Pot Activists Hand Out Free Joints In Protest Of Colorado Pot Tax

Hundreds of people lined up in Denver’s Civic Center on Monday for free marijuana that was being handed out by the “No On Proposition AA” campaign members in opposition of the new proposed Colorado pot tax.

According to NBC News, the measure on the November ballot asks Colorado voters to approve a 15 percent excise tax plus a 10 percent statewide sales tax on all retail marijuana purchases.

The “No On Proposition AA” campaign kicked off Monday, where hundreds lined up early so that they could get their free joint.

This rally wasn’t just an unorganized frenzy for free weed. Those wishing for a free joint had to provide identification proving they were 21 years or older.

The Denver Post reported that, by 11 am, the line for free joints stretched out of the park and down the sidewalk.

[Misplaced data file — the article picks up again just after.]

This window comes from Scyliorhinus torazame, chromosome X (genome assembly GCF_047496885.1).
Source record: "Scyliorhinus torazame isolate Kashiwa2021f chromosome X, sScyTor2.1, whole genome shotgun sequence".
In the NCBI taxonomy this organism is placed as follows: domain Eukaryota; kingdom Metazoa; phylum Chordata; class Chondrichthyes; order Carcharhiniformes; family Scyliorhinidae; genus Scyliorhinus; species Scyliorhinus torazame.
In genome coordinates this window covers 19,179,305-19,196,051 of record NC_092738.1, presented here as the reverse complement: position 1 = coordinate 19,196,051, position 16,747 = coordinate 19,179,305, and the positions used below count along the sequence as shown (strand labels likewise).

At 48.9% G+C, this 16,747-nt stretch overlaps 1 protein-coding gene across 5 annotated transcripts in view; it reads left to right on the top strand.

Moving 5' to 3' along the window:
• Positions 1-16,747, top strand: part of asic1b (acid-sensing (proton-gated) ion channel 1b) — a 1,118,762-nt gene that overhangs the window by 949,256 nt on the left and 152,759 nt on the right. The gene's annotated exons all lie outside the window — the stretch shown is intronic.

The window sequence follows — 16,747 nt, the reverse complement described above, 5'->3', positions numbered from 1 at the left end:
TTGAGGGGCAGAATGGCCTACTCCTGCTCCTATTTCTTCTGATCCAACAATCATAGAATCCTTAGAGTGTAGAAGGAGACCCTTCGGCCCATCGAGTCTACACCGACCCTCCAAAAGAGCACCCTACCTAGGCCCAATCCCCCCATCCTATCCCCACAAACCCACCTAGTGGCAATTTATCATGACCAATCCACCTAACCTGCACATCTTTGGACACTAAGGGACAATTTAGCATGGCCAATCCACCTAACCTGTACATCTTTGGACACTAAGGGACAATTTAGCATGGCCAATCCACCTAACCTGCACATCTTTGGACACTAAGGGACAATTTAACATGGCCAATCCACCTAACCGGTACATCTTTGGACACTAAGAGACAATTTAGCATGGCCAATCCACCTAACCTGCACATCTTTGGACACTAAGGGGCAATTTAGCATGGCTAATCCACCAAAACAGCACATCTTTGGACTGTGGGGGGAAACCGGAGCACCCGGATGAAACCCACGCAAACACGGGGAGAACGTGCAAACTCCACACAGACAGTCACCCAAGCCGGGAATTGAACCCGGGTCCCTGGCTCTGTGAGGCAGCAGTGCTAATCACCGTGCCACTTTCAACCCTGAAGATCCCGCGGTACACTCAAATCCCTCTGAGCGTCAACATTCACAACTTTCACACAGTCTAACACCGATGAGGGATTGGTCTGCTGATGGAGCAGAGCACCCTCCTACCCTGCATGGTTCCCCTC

“Organizers brought only 600 of the marijuana cigarettes and had to furiously roll more on the hood of a parked car.

“Police watched from a distance, staying away even when a few people lit up their joints, which is illegal in public.”

USA Today stated that Amendment 64 allows adults 21 and older to possess up to an ounce marijuana for personal, recreational use, to grow six plants and to give up to an ounce as a gift to someone 21 or older.

The report continued on to say that consumption is regulated like alcohol, with penalties for impaired driving and other misuse.

Many showed up not only for the free joint, but also to show their support for the “No On Proposition AA” campaign, just check out this twit pic posted by 9News reporter TaRhonda Thomas:

CNN reported Rob Corry stating the following:

Loading...

“There has never been a tax on any product, or any industry that is 30 percent. Let’s tax marijuana like alcohol.”

Corry continued on to say, “This weed cannot be contained.” Meaning that if these taxes are approved, then the marijuana industry will just be driven back underground.

Organizers of this protest said it wasn’t about the weed, but about the taxes. They wanted the attention of taxpayers, and I think it’s safe to say they got it.

Will this protest help bring out the “No On Proposition AA” supports when polls open in November and when the Colorado pot tax makes its way onto the ballot? We’ll just have to wait and see.

[Image via Shutterstock/sarra22]